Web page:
It's dark in here.....

Sorry for the lack of updates these last couple of days. Been busy with a little thing called life, among other distractions (damn you World of Warcraft!). I'll have some juicy tidbits of info this weekend.

Tuesday, February 16, 2010

The State of the Race - Best Actor

Jeff Bridges, George Clooney, Colin Firth, Morgan Freeman, and Jeremy Renner. Those are our five nominees for Best Actor this year. Two of the men are previous winners in the Supporting Actor category. Morgan Freeman won in 2005 for Million Dollar Baby, and George Clooney won in 2006 for Syriana. Colin Firth is enjoying his first nomination in a long career of fantastic performances. Jeremy Renner is the newcomer, scoring his first nomination in a breakthrough role in the Best Picture frontrunner this year. And then there's Jeff Bridges, sitting on his fifth nomination in a career that spans 40 years. He's never won before, and most agree, it's his time. So is there anything to discuss?

Plenty. The big question is whether or not Jeff Bridges is as much of a lock as it seems. The short answer is yes. The Dude will win his long overdue oscar. However, there's a bit more to the race than meets the eye. Many have wondered if Jeremy Renner can ride the gravy train and good will towards The Hurt Locker to a surprise Best Actor win. Of the five men nominated, he's been the one consistent nominee since the film's release in the summer. Some predicted Freeman would get left out after the lukewarm reception for Invictus. George Clooney and Colin Firth became solid contenders when their films premiered in early fall. Jeff Bridges was not always a sure thing until Crazy Heart got picked up at the last minute by Fox Searchlight, throwing a monkey wrench into the works when the race seemed to be between Colin Firth and George Clooney in the fall. Other contenders were Viggo Mortensen in The Road, Daniel Day Lewis in Nine, Robert Duvall in Get Low, and Michael Stuhlbarg in A Serious Man.

Sunday, February 14, 2010

Adding Foreign Cinema to your Film Diet

In the winter of 2006, I remember walking out of a small independent theatre in Dallas called the Angelika after having seen the Spanish film Pan’s Labyrinth by Guillermo Del Toro. My first thought was that it was by far the best film of the year, despite not being an American film. The entire film was in Spanish, with subtitles and all, and yet it was far more engaging and moving than any other American film I had seen that year.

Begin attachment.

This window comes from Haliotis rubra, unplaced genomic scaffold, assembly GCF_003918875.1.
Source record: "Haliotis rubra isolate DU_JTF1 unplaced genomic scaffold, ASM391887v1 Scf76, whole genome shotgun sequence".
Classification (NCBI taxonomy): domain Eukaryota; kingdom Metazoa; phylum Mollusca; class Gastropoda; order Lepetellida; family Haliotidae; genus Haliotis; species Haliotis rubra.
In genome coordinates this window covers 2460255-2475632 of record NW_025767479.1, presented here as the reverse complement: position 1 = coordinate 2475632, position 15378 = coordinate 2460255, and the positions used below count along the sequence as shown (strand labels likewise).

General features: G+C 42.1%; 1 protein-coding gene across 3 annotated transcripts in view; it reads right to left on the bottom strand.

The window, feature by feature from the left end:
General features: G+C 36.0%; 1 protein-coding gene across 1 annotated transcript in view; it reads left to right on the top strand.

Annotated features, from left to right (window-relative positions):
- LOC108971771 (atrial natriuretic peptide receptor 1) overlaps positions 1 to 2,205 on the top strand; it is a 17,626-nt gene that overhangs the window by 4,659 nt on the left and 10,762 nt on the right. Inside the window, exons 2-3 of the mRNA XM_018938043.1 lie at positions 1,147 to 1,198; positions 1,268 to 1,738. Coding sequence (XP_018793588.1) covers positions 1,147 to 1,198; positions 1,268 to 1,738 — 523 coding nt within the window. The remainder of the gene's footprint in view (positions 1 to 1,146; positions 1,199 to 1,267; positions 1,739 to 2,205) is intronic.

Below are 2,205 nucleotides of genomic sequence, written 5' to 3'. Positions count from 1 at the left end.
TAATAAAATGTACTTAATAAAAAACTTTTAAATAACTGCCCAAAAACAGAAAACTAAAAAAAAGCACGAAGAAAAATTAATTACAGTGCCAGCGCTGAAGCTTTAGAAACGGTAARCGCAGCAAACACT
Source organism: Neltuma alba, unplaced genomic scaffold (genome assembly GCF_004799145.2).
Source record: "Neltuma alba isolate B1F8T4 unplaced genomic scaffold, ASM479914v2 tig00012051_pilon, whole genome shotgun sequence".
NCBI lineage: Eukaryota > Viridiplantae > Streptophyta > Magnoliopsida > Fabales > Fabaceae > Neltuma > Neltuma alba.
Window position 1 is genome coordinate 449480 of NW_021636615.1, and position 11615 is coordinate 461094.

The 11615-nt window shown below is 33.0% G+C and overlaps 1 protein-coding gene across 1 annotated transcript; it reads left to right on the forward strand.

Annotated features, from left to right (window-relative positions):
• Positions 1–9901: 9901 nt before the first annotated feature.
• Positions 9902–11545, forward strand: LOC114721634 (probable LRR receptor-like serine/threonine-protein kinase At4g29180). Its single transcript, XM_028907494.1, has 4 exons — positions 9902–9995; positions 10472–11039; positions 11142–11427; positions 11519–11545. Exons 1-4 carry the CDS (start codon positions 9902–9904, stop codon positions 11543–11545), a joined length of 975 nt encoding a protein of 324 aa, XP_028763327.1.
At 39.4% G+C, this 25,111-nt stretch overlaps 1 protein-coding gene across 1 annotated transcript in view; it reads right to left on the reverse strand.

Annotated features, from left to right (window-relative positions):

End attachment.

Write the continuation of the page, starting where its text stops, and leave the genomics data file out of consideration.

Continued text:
Interestingly enough, this trend of foreign films being better than American ones was not an isolated incident for 2006. In 2008, the best film of the year was The Dark Knight, but the Italian film Gomorrah and the Swedish vampire film Let the Right One In came very close. Earlier in the decade, films like City of God, The Diving Bell and the Butterfly, and Crouching Tiger, Hidden Dragon were also standouts amongst their American counterparts. But oddly enough, I found very few other people who felt as passionately about foreign films as I did. In fact, very few others outside of the film community had even heard of, much less seen any of the films I told them about.

Foreign cinema, like a lot of foreign entertainment products today, is not very popular in the United States. Whereas Americans buy Japanese and European cars quite often, there is something about foreign entertainment that Americans have an aversion to. The most successful foreign entertainment would be anime’ or Japanamation (short for Japanese animation, a form of animated television and film that has become it’s own sub-genre in recent years), but even those films and TV shows always end up “Americanized” in some way, usually by voice-over “dubbing” or censorship. The films of acclaimed Japanese animated movie director Hayao Miyazaki are not shown in Japanese with English subtitles, but rather always have famous American (or English speaking) actors providing the voice work in English. Japanese animated movies and television are not the only mediums suffering a drop in popularity in the United States.